Time to take a break from all this Bennett rumor madness and reflect on a great season that is suddenly behind us. Here now, are Stadium Way’s first annual End of the Season Awards for basketball.
Player of the Year: Kyle Weaver, G – I’ve never seen any Cougar player in any sport do as many things well as Kyle Weaver. 12.2 points per game (19th in the Pac-10). 5.1 rebounds per game (17th Pac-10 and higher than Robbie Cowgill). 4.3 assists per game (5th Pac-10). 1.7 steals per game (4th Pac-10). 8th in conference assist-to-turnover ratio. He shot 46.3% from the floor. His only weakness, according to some people, was three-point shooting (he shot 23.7% in 2006-07). This year, he improved on that by shooting 36.4% all while taking 28 more attempts and making threes in big games and big situations. Oh yeah, it’s also worth noting that he’s a NBA-caliber defender (more on that later). There won’t ever be another Kyle Weaver, and it will be tough to see him go. If there was one player from this squad whose jersey might deserve to be retired, it’s Kyle’s. The good news is that we can still watch Kyle continue his career next year as a member of the NBA. NBADraft.net projects Kyle at #24 to San Antonio (which would be a near-perfect fit for him), but I think he has lottery-pick talent.
Offensive Player of the Year: Derrick Low, G. It’s hard to deny Taylor Rochestie and his 4.7 assists per game this award, but I have a feeling he will be a sure thing for it next year. Low deserves it this year – his team high 14.1 points per game is good for 12th in the conference. I know, 14.1 doesn’t sound like much, but when you play on one of the 10 slowest college teams in the nation, that number becomes a lot more impressive. Low was also third in the conference in made threes – led by only Ryan Appleby (UW’s all-time leader) and some guy named O.J. Mayo.
Low also has a hidden talent – he’s a great shooter inside the arc. Low made 74 of 145 attempts from 2-point range, good for a 51.0% clip. 50% is a very good percentage for a low post player (Baynes shoots 60%). Derrick does it from the guard position, all while being part of a three guard attack that helped the Cougs lead the conference in turnover margin and assist-to-turnover ratio. If you don’t believe me about Low’s talent, just ask Alabama coach Mark Gottfried:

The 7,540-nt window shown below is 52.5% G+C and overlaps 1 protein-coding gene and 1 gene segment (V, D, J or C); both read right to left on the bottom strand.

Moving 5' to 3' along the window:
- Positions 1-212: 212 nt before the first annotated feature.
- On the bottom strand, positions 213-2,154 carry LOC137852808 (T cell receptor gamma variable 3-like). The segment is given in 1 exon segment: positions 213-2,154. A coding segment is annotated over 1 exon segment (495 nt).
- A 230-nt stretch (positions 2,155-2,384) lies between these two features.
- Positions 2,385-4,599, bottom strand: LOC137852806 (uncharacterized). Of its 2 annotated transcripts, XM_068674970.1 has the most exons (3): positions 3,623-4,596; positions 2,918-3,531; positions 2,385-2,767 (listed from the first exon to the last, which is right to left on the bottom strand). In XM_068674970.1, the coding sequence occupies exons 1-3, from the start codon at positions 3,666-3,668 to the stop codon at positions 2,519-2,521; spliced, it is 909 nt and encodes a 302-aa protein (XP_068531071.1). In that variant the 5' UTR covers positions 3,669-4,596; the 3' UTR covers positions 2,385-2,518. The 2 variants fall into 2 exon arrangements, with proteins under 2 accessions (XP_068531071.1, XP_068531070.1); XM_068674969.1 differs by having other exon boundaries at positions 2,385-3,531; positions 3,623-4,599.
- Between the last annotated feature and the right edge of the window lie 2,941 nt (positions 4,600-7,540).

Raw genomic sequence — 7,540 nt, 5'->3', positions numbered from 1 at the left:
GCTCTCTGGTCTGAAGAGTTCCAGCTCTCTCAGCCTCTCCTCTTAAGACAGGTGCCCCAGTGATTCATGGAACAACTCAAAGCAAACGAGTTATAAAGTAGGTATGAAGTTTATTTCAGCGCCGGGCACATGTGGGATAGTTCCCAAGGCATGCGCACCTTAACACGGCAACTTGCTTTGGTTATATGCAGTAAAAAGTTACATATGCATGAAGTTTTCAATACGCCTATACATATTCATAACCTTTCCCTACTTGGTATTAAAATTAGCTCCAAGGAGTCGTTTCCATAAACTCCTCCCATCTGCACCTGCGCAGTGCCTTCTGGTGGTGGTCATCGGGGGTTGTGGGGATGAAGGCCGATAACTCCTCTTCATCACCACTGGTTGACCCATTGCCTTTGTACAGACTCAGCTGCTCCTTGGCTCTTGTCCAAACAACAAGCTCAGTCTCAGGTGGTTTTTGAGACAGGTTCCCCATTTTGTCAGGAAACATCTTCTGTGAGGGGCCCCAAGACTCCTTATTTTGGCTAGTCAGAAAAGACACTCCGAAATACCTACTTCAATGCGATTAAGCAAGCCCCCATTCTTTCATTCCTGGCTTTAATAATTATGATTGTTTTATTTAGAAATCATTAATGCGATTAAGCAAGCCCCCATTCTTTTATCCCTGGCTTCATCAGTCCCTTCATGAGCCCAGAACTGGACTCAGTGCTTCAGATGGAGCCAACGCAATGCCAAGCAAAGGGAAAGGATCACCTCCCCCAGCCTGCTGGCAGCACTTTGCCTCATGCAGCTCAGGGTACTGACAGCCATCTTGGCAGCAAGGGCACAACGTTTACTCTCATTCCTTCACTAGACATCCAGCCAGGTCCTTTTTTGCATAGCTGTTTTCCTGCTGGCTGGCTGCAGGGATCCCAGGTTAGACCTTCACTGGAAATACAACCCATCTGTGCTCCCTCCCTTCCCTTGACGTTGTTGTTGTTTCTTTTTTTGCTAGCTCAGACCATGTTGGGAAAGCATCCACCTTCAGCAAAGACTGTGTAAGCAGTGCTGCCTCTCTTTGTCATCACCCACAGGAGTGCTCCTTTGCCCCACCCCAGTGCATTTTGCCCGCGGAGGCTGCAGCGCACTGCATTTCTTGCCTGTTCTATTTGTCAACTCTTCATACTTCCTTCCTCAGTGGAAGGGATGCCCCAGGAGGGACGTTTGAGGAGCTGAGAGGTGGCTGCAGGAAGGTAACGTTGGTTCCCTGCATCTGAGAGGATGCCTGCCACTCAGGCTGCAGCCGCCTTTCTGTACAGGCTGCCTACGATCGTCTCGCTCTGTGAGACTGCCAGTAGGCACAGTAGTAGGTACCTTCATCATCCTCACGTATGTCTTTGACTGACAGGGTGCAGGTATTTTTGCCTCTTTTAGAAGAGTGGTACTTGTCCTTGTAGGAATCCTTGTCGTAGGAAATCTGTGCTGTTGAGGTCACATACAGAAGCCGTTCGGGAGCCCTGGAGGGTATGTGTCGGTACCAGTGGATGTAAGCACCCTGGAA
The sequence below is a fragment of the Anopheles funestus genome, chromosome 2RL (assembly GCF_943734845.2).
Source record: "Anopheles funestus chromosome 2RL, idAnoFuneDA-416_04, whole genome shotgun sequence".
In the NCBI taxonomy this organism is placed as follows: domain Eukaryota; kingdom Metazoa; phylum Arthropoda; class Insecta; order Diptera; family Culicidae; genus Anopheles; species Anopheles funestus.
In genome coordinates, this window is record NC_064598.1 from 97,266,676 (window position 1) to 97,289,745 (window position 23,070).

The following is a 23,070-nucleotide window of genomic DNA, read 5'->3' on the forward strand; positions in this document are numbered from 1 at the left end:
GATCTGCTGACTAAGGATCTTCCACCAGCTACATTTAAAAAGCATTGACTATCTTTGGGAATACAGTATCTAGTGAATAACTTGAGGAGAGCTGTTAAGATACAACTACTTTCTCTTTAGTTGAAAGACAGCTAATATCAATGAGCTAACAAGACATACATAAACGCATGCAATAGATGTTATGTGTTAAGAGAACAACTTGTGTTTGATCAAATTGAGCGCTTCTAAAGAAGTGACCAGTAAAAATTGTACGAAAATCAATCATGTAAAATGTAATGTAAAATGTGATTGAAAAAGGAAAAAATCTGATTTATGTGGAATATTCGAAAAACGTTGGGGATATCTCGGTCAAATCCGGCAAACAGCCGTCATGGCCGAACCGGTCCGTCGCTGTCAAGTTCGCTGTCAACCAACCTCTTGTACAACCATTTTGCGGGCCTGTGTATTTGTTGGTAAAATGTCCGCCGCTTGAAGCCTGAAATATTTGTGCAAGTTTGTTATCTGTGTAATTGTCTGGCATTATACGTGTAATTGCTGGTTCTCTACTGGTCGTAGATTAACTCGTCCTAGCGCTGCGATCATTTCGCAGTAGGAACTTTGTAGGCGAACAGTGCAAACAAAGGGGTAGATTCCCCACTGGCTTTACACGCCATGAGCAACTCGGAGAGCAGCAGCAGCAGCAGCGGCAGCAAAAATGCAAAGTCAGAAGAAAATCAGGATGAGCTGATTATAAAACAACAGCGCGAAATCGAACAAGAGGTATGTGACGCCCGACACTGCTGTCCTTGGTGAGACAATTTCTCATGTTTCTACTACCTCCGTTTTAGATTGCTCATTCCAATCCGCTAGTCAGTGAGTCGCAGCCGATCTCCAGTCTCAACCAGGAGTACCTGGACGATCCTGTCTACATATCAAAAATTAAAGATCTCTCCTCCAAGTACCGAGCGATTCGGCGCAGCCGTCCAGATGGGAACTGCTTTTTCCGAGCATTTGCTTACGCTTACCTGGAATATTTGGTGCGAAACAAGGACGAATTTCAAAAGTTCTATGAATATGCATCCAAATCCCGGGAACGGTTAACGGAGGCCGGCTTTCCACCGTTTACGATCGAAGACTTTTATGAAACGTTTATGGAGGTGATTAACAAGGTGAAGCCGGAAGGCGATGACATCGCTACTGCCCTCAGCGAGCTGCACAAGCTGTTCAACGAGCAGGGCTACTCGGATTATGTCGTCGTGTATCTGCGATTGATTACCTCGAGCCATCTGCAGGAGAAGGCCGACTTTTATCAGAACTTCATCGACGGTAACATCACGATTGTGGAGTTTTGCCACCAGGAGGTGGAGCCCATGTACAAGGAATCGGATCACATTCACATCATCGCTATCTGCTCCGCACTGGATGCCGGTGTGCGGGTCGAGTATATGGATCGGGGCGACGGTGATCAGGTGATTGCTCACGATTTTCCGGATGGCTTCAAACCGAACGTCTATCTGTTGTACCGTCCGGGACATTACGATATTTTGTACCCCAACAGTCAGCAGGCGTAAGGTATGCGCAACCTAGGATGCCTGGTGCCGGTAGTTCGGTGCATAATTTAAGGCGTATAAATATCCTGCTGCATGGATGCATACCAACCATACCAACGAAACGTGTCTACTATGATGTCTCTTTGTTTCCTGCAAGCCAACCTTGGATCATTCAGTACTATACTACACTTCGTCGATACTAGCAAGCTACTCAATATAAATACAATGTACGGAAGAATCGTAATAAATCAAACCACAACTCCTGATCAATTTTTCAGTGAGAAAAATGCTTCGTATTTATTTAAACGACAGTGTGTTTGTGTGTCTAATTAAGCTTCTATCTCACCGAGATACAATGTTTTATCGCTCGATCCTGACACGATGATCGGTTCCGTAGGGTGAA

“Derrick Low is one of the most underrated players in the nation. Period. He is really, really, really good,” said Alabama coach Mark Gottfried…. “I’m saying he’s really good. If he ends up having a career in the NBA like [John] Stockton or [Steve] Nash, it would not shock me. He’s that good.” (ESPN)
Defensive Player of the Year: Kyle Weaver, G – An obvious selection here, but let’s not understate how good he was. He finished fourth in the conference in steals (1.7 SPG) and shut down any number of good players. Not just good players, but players who can attack multiple ways. OJ Mayo (6 for 15 on 2/9), Ryan Appleby (2 for 8 on 1/5), Matt Bouldin (0 for 9), and a host of other players who he limited with his play on the defensive end. It was fitting when the one word chosen by Cowgill and Low to describe Weaver was “cool”. He made great defense and offense look so effortless, and so……well, cool.
Newcomer of the Year: Stephen Sauls, G – This award goes to the best incoming freshman or transfer player. Sauls could almost earn this award just by the effort he has shown in trying to make a recovery from a scary injury in January. Sauls was knocked unconscious by an inadvertent elbow to the head and had CPR started on him before regaining consciousness. He still experiences headaches on a daily basis, according to the coaches, and in all likelihood will be unable to return to Wazzu to continue his career. It’s a shame as Sauls showed great promise as an offensive and defensive player. Sauls shot 54% in only eight games this season, and seemed like a perfect fit to replace outgoing transfers Mac Hopson and Chris Matthews. Let’s hope he gets back to good health soon, and has an opportunity to continue playing ball, regardless of the school he ends up at.